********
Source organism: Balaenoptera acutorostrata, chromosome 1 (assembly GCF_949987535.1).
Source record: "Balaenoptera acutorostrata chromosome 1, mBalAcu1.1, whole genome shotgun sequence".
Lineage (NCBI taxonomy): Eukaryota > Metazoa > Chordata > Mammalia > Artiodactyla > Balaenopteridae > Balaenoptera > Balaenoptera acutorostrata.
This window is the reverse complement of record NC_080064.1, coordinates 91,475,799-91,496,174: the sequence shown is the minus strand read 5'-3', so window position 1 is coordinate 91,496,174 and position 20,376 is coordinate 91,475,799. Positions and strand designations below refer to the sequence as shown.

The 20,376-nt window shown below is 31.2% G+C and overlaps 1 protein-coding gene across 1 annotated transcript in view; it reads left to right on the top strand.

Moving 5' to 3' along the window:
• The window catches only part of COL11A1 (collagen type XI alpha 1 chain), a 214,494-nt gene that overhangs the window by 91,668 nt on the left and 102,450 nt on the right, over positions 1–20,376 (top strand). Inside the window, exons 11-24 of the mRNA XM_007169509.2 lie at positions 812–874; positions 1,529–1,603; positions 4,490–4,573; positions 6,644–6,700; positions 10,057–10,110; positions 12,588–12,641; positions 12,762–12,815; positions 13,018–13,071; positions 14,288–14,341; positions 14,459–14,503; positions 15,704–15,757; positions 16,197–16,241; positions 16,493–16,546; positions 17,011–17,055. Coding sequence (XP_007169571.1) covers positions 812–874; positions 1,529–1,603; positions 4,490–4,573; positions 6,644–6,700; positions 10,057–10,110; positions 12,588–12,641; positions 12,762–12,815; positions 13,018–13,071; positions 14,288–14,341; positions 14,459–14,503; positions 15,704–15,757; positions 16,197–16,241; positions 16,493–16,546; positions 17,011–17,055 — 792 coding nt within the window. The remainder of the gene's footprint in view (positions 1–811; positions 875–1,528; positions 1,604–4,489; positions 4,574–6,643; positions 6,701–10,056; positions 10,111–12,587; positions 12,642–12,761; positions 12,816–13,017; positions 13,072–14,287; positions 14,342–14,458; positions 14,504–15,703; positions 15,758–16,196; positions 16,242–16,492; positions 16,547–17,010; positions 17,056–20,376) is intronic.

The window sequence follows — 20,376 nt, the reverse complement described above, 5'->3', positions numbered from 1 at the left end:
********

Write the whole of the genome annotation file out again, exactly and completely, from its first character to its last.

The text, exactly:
Source organism: Balaenoptera acutorostrata, chromosome 1 (assembly GCF_949987535.1).
Source record: "Balaenoptera acutorostrata chromosome 1, mBalAcu1.1, whole genome shotgun sequence".
Lineage (NCBI taxonomy): Eukaryota > Metazoa > Chordata > Mammalia > Artiodactyla > Balaenopteridae > Balaenoptera > Balaenoptera acutorostrata.
This window is the reverse complement of record NC_080064.1, coordinates 91,475,799-91,496,174: the sequence shown is the minus strand read 5'-3', so window position 1 is coordinate 91,496,174 and position 20,376 is coordinate 91,475,799. Positions and strand designations below refer to the sequence as shown.

The 20,376-nt window shown below is 31.2% G+C and overlaps 1 protein-coding gene across 1 annotated transcript in view; it reads left to right on the top strand.

Moving 5' to 3' along the window:
• The window catches only part of COL11A1 (collagen type XI alpha 1 chain), a 214,494-nt gene that overhangs the window by 91,668 nt on the left and 102,450 nt on the right, over positions 1–20,376 (top strand). Inside the window, exons 11-24 of the mRNA XM_007169509.2 lie at positions 812–874; positions 1,529–1,603; positions 4,490–4,573; positions 6,644–6,700; positions 10,057–10,110; positions 12,588–12,641; positions 12,762–12,815; positions 13,018–13,071; positions 14,288–14,341; positions 14,459–14,503; positions 15,704–15,757; positions 16,197–16,241; positions 16,493–16,546; positions 17,011–17,055. Coding sequence (XP_007169571.1) covers positions 812–874; positions 1,529–1,603; positions 4,490–4,573; positions 6,644–6,700; positions 10,057–10,110; positions 12,588–12,641; positions 12,762–12,815; positions 13,018–13,071; positions 14,288–14,341; positions 14,459–14,503; positions 15,704–15,757; positions 16,197–16,241; positions 16,493–16,546; positions 17,011–17,055 — 792 coding nt within the window. The remainder of the gene's footprint in view (positions 1–811; positions 875–1,528; positions 1,604–4,489; positions 4,574–6,643; positions 6,701–10,056; positions 10,111–12,587; positions 12,642–12,761; positions 12,816–13,017; positions 13,072–14,287; positions 14,342–14,458; positions 14,504–15,703; positions 15,758–16,196; positions 16,242–16,492; positions 16,547–17,010; positions 17,056–20,376) is intronic.

The window sequence follows — 20,376 nt, the reverse complement described above, 5'->3', positions numbered from 1 at the left end: